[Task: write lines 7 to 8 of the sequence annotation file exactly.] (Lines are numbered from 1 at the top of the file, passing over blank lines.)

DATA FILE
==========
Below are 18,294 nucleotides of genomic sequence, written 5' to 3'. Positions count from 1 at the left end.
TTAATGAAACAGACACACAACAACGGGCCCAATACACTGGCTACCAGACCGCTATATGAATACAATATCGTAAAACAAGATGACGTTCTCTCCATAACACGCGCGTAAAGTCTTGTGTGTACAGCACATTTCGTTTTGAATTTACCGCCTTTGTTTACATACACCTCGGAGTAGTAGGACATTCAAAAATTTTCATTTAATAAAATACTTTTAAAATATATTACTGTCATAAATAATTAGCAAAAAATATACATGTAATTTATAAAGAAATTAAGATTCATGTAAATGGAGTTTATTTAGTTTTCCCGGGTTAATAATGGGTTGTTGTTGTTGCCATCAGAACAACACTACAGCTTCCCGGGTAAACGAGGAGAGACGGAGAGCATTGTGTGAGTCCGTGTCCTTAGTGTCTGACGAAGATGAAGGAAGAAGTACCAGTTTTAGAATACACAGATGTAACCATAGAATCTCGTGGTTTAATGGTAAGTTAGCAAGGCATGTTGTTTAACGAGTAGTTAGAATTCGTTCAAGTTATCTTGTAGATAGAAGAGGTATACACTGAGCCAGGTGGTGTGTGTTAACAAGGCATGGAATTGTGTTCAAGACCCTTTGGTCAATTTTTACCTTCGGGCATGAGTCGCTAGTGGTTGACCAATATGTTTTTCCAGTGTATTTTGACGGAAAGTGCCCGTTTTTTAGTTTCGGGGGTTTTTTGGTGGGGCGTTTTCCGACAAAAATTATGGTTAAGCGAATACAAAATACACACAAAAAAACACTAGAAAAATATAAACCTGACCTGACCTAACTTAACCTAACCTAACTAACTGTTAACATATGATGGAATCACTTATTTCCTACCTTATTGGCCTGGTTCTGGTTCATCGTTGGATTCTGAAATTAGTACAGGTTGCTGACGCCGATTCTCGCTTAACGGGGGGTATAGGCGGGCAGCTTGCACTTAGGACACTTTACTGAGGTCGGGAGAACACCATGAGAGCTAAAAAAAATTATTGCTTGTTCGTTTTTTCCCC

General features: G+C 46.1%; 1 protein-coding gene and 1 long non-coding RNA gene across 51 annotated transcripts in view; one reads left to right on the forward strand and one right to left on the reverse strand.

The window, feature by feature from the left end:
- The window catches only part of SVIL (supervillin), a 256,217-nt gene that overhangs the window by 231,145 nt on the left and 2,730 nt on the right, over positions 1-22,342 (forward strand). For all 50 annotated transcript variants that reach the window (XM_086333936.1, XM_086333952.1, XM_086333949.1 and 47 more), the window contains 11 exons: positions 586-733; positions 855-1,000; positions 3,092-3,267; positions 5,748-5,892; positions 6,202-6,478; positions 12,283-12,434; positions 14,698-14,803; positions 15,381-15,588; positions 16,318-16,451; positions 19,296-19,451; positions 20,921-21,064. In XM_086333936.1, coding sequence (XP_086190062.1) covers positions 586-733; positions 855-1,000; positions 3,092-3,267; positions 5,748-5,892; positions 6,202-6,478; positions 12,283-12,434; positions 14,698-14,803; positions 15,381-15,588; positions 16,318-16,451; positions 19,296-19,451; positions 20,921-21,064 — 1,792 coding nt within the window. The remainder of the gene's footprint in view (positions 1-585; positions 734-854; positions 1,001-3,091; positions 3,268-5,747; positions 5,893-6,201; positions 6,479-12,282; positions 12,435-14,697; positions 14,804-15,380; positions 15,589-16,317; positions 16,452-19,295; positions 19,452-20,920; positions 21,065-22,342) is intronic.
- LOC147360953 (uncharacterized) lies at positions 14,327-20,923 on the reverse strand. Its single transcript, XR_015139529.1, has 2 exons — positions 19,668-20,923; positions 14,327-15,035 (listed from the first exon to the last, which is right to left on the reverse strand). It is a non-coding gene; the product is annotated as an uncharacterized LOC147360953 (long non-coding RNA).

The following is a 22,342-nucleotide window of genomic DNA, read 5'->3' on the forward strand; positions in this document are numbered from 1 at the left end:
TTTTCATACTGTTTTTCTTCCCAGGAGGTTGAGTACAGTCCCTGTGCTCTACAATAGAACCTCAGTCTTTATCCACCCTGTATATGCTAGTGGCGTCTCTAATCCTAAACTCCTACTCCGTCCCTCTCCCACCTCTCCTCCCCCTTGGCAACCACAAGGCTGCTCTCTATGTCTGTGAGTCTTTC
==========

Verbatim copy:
The following is a 22,342-nucleotide window of genomic DNA, read 5'->3' on the forward strand; positions in this document are numbered from 1 at the left end:
TTTTCATACTGTTTTTCTTCCCAGGAGGTTGAGTACAGTCCCTGTGCTCTACAATAGAACCTCAGTCTTTATCCACCCTGTATATGCTAGTGGCGTCTCTAATCCTAAACTCCTACTCCGTCCCTCTCCCACCTCTCCTCCCCCTTGGCAACCACAAGGCTGCTCTCTATGTCTGTGAGTCTTTC